Relationship of agnosticism to theist/atheism

Discussion in 'Comparative Religion' started by James R, Jan 4, 2021.

  1. Halc Registered Senior Member

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    Dead
    Beliefs in certain things are a requirement for life. I (the part of me in charge anyway) believes that if I don't take a breath, I'll die.

    Wrong. Atheists lack a belief in god, which is a very different statement.

    That would be a contradiction. An atheist by definition lacks such a belief.

    Excellent analogy. Atheism is 'not guilty', while 'innocent' corresponds to a belief in a lack of a god. Both guilty and innocent require sufficient evidence. Not-guilty is simply the default position when that evidence one way or another is lacking.

    As for your history of belief, I, like so many others, took a similar route. I was taught in a Christian (not public) school that the Church teaching are not in conflict with science. As time went on, the larger Church did actually go on record to take a stance in denial of science, forcing me to choose. So I did. I at least abandoned the Church, and the beliefs vanished some time later without the backing of professional salesmanship.
     
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  3. geordief Valued Senior Member

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    Well if your beliefs do not bend with changing circumstance -or if you have a core belief that orchestrates sub beliefs around itself as an interface with that changed circumstance ,then that is one way of navigating through life.

    I subscribe to that but I can imagine others who have little concept of a core belief (or have one that they are entirely unaware of) and whose beliefs concerning a range of thing could be unreliable and volatile.

    Have you come across such people(I am just imagining and cannot say if they exist or are common)?
    If they do exist ,we could invent a word to describe them vs the (as I see it) default psychology.

    Or it could be a spectrum.
     
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  5. Pinball1970 Valued Senior Member

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    I ditched it after Uni when I had time to study the Bible. At that time I think I still wanted it to be true, god, Jesus, heaven but had doubts for years.
    Over thirty years later nothing has happened to persuade me otherwise, the opposite in fact.
     
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  7. Pinball1970 Valued Senior Member

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    Yes I have met people who do not care, do not think about such things.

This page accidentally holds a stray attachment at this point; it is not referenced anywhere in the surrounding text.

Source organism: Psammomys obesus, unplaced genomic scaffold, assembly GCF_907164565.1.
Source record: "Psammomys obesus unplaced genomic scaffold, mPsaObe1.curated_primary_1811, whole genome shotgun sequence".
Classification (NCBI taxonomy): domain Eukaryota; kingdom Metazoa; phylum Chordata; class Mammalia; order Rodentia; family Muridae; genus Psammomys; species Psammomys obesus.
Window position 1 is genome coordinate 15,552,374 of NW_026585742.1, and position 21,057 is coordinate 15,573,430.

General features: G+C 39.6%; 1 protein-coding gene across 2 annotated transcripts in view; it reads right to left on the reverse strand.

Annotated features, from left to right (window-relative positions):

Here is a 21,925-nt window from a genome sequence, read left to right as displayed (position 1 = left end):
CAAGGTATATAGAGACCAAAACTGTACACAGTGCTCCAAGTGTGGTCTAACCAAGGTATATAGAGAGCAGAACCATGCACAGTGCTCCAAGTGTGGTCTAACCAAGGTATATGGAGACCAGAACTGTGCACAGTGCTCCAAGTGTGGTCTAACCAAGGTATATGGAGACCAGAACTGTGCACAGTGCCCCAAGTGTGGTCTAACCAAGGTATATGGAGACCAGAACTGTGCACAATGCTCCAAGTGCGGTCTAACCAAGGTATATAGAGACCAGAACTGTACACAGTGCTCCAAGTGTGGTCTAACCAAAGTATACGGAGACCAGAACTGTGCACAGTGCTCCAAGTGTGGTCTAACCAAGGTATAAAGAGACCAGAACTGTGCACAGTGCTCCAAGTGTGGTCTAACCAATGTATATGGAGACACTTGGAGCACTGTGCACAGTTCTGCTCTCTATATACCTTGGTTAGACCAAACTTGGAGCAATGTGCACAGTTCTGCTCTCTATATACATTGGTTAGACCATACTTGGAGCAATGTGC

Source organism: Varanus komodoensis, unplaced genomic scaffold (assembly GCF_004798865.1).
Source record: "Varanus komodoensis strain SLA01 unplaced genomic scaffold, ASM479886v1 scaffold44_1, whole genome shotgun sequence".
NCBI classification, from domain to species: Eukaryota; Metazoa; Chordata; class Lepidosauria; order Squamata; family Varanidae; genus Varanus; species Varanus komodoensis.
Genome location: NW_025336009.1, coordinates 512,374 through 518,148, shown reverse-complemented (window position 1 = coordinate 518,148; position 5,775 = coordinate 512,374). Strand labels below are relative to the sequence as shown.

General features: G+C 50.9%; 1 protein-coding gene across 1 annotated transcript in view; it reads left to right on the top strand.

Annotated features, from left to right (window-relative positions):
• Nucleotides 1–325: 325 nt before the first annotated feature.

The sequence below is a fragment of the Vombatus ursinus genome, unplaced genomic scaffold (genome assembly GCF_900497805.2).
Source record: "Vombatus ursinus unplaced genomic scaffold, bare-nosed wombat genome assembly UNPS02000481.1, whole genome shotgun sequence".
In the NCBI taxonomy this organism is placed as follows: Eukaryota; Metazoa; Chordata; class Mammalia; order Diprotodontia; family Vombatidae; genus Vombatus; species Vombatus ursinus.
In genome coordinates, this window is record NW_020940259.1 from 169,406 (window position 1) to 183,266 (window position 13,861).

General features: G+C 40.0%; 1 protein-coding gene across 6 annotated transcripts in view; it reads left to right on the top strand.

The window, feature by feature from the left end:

Do not think about the Universe, the nature of it.
    Do not watch the news that much.
    They work, pay the bills and pick the kids up from school.
     
  8. geordief Valued Senior Member

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    Years ago I was part of a group of university friends I felt very connected with (we had only good feelings to each other and had a name for those who were outside our circle)

    One day I called upon one of those friends and he was in the company of others whom I had not met.

    Whilst discussing another person we knew ,I commented that he seemed "self aware"

    This was a description I had (I thought) made up A neologism ,in my head.

    Anyway that created mirth which I interpreted to indicate that I must be a Class A pseud to have such an idea.

    To my consternation ,my friend was joining in the chortling.

    I buried the notion that the mind could have such a property until some 50 years later when I decided to look up the concept in Google.

    There it was .A perfectly common description.

    I am going to suggest that the opposite of "self aware" might describe the people you have in mind.

    "Self unaware" A blessed state perhaps and not to be scorned in any way.
     
  9. Zero Point Native Registered Member

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    I was just curious if anyone here had a term for someone who believes in everything since it's very rare to see someone who does.

    I'm still not clear on the explanation of what an atheist is here. Let's forget about the "god" thing since that is such a loaded term anyway with tons of religious baggage attached to it.

    Do atheists believe that consciousness ends upon "death" of the human body? If so, can an atheist also believe that consciousness continues?
     
  10. exchemist Valued Senior Member